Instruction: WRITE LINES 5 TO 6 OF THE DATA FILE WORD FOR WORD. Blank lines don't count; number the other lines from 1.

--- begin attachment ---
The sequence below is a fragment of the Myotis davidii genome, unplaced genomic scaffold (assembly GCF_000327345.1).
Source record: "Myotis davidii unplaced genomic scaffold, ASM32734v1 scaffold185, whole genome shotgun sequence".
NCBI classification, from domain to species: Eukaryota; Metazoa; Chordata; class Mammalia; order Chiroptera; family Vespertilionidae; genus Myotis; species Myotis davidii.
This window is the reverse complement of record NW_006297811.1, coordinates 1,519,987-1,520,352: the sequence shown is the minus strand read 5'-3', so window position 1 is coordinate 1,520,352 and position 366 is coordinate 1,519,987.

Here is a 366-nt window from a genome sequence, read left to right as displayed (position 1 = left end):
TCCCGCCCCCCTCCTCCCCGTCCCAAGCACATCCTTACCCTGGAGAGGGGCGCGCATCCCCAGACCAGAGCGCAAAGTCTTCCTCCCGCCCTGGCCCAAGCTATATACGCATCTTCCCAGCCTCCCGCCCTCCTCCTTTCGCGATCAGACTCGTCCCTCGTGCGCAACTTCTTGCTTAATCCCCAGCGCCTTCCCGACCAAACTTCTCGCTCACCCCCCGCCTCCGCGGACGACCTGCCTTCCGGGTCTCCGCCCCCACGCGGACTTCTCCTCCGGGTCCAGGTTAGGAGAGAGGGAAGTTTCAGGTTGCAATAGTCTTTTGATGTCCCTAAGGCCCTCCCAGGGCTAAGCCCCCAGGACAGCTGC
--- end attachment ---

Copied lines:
Here is a 366-nt window from a genome sequence, read left to right as displayed (position 1 = left end):
TCCCGCCCCCCTCCTCCCCGTCCCAAGCACATCCTTACCCTGGAGAGGGGCGCGCATCCCCAGACCAGAGCGCAAAGTCTTCCTCCCGCCCTGGCCCAAGCTATATACGCATCTTCCCAGCCTCCCGCCCTCCTCCTTTCGCGATCAGACTCGTCCCTCGTGCGCAACTTCTTGCTTAATCCCCAGCGCCTTCCCGACCAAACTTCTCGCTCACCCCCCGCCTCCGCGGACGACCTGCCTTCCGGGTCTCCGCCCCCACGCGGACTTCTCCTCCGGGTCCAGGTTAGGAGAGAGGGAAGTTTCAGGTTGCAATAGTCTTTTGATGTCCCTAAGGCCCTCCCAGGGCTAAGCCCCCAGGACAGCTGC